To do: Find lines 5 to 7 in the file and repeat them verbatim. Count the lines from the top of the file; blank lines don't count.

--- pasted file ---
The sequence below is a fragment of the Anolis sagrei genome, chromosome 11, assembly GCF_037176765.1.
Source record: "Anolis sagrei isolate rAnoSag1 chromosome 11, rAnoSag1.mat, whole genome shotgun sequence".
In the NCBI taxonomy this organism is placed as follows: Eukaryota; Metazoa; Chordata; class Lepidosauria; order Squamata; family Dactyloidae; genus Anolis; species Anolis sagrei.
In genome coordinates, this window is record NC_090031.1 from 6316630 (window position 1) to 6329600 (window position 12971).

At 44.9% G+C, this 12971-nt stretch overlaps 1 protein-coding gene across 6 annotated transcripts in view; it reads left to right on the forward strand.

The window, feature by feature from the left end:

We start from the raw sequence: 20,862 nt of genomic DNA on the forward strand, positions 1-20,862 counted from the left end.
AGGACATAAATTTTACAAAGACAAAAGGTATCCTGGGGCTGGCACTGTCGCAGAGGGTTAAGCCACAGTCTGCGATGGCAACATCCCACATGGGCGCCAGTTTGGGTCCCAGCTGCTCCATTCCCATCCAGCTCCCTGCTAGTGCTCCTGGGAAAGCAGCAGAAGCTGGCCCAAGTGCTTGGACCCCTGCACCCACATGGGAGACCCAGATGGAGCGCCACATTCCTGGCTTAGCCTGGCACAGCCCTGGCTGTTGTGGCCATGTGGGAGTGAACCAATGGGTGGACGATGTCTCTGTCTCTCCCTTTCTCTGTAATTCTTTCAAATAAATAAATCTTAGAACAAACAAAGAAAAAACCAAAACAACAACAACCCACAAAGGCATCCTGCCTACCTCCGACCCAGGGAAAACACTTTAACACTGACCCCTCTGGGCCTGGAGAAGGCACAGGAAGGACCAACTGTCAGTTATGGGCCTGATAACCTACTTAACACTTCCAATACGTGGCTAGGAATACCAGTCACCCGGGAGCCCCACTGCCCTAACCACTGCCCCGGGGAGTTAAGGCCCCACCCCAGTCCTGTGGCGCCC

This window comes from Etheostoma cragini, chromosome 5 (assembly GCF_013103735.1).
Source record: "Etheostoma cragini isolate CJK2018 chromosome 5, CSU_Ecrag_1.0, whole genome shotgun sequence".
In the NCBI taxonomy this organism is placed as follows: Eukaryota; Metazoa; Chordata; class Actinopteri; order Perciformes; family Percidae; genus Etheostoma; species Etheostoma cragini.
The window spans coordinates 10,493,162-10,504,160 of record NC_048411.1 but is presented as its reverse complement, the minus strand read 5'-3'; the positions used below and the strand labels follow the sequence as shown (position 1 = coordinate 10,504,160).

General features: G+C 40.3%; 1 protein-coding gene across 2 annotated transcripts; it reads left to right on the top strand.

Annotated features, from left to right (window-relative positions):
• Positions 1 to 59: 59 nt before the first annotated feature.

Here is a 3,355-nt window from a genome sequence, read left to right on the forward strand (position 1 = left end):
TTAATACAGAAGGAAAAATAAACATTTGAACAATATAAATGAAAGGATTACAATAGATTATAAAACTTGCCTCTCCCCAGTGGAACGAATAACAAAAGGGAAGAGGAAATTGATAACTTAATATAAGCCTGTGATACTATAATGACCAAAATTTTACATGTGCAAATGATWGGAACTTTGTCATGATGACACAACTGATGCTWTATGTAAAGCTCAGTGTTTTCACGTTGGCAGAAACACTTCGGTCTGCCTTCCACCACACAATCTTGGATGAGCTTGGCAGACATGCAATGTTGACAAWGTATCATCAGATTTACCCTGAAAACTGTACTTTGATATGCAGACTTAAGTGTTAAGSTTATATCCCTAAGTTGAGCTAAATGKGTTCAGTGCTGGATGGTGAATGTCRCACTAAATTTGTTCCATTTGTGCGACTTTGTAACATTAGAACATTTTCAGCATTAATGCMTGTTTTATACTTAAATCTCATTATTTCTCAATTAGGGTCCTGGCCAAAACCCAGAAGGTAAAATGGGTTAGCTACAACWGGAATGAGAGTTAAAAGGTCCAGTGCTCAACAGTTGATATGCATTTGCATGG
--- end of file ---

At 44.9% G+C, this 12971-nt stretch overlaps 1 protein-coding gene across 6 annotated transcripts in view; it reads left to right on the forward strand.

The window, feature by feature from the left end:

We start from the raw sequence: 20,862 nt of genomic DNA on the forward strand, positions 1-20,862 counted from the left end.